The episode is decked to the gills with visual spectacle which holds up rather well for the most part. I prefer most of the visual trickery of Star Trek go into realising worlds rather than sparkly space-battles (cough-Into Darkness-cough-Discovery). Now that Mr Vup has debuted the species, I would be interested in knowing more about the fine populace of Beta Annari and how they smoke their meat. Picard with an eyepatch has been a long time coming, and Rios did need a feather in his hat.

Outside of the events which occur on Stardust City: The touch with Maddox and his cookies was a nice nod to Dahj and Soji’s situation. Jurati finally reveals herself to be the plant we all knew she would be (to the audience), which is better shown now than later. A little more mystery is thrown over the “dread secret” the show is hinging upon. Nothing more is said about the “rest of them” mentioned in the previous episode. And to finish up: we are finally given a break from Narek and Soji (thank Q!).

All-in-all, this sounds like a stellar episode so far. So wherefore lies my problem?

Take us to Red Alert, Number One.

Picard’s continued lack of suspicion in Dr Jurati — given her very suspicious appearance at his Château — still annoys me. The fact that she escaped the suspicion of both Laris and Zhaban at the same time is more annoying, still. But this is the story we live in, now. Picard might be waning in his vigilance, but ex-Tal Shiar agents? You’ve got to be joking. I’ll chalk this up to the writers’ missing a little bit of form, or being pressed for time with introducing secondary plot elements. We can ignore it for now.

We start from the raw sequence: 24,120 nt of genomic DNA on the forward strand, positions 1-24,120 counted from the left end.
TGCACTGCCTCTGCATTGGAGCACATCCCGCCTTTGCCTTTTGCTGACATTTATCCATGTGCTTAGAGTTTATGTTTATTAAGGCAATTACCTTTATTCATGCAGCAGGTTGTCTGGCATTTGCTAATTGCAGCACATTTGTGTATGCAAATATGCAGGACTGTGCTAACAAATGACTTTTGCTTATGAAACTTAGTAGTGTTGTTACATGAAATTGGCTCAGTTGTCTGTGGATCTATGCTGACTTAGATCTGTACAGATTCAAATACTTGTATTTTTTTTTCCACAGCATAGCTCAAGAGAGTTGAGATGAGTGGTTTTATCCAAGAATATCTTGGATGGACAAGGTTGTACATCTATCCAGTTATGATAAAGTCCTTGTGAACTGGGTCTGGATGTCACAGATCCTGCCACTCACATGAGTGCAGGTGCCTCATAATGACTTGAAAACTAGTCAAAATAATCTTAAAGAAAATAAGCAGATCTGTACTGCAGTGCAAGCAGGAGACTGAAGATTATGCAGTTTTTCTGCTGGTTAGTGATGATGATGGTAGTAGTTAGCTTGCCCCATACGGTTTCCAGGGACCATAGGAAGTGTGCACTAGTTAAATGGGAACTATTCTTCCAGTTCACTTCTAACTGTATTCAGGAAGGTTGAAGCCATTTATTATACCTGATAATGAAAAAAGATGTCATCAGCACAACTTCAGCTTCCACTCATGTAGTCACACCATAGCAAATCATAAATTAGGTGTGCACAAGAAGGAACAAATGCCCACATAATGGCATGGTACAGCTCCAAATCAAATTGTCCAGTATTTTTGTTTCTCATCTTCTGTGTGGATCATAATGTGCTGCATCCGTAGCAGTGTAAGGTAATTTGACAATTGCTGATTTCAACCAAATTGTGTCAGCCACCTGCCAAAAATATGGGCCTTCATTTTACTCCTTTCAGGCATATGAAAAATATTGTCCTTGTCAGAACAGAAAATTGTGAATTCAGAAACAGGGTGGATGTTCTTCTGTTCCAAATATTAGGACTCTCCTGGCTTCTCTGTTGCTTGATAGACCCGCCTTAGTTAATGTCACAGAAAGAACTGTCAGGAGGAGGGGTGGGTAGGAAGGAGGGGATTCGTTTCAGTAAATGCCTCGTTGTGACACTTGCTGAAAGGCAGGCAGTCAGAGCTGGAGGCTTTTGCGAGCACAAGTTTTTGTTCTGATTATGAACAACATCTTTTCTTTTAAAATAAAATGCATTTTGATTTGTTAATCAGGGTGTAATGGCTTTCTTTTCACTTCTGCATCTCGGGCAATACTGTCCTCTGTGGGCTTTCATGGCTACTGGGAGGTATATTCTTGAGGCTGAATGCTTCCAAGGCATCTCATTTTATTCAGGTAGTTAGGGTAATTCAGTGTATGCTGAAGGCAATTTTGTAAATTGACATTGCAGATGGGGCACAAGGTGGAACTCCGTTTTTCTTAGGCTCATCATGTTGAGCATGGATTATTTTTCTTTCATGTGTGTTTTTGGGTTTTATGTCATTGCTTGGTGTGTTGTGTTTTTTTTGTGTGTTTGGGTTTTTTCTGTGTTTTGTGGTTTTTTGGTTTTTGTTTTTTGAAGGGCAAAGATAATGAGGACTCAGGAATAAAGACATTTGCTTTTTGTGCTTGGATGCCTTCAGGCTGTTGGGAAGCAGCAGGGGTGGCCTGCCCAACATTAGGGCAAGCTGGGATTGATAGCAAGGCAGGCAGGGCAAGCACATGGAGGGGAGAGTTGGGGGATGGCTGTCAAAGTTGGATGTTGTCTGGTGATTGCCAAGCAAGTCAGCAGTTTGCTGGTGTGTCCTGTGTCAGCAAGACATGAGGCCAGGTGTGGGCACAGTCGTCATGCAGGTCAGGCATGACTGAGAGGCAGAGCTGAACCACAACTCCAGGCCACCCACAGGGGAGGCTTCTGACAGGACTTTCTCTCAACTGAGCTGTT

A more pressing concern is that the episode — and Picard in general — dismisses its titular character out-of-hand far too much. This hasn’t been much an issue so far — since Picard deserved the ire he received from Elnor in the previous episode very much, and I’m willing to allow that a 90-year-old man in 2399 may be as prone to error as Picard is shown to be (the mention of his “condition” being key, here). However, there is a deeper point to be made. There is a scene near the end of this episode where Seven and Picard engage in a short bit of dialogue regarding revenge which skirts briefly on the concept of justice. This happens after Rios tells Seven that her idea of killing her way out of a grudge isn’t worth it, even though he “understand[s] the impulse”. And the next thing we are shown is Seven completely disregarding the entirety of the previous scene and going guns-blazing into the sort of Hollywood glory Tarantino would be rather chuffed with (read: with showing in excruciating detail).

What has gone missing is the opportunity to return even Trek to the kind of rumination that endears it to its followers. The few lines we are given could have led to a debate — however short — about the nature of morality and where the thin blue line is drawn. These are the moments in Star Trek that fans yearn for, these reflections set against a far-flung — and colourful — projection of present reality that forms a vision of what we could be. Granted, Star Trek has not always adhered to these levels, but that level is what it is best known for. And the worst thing about the problem — as relates to this episode — is that it could have been solved within the confines of the scene with little alteration to the dialogue. We could have had our Seven-rides-into-the-sunset scene while maintaining the supposed “Trek-DNA”. Much like my argument for Into Darkness holding back a potentially better movie, it is the relapse into delivering a moment of visual spectacle that annoys me. At the end of the day, Picard once again lets the moment slip him by.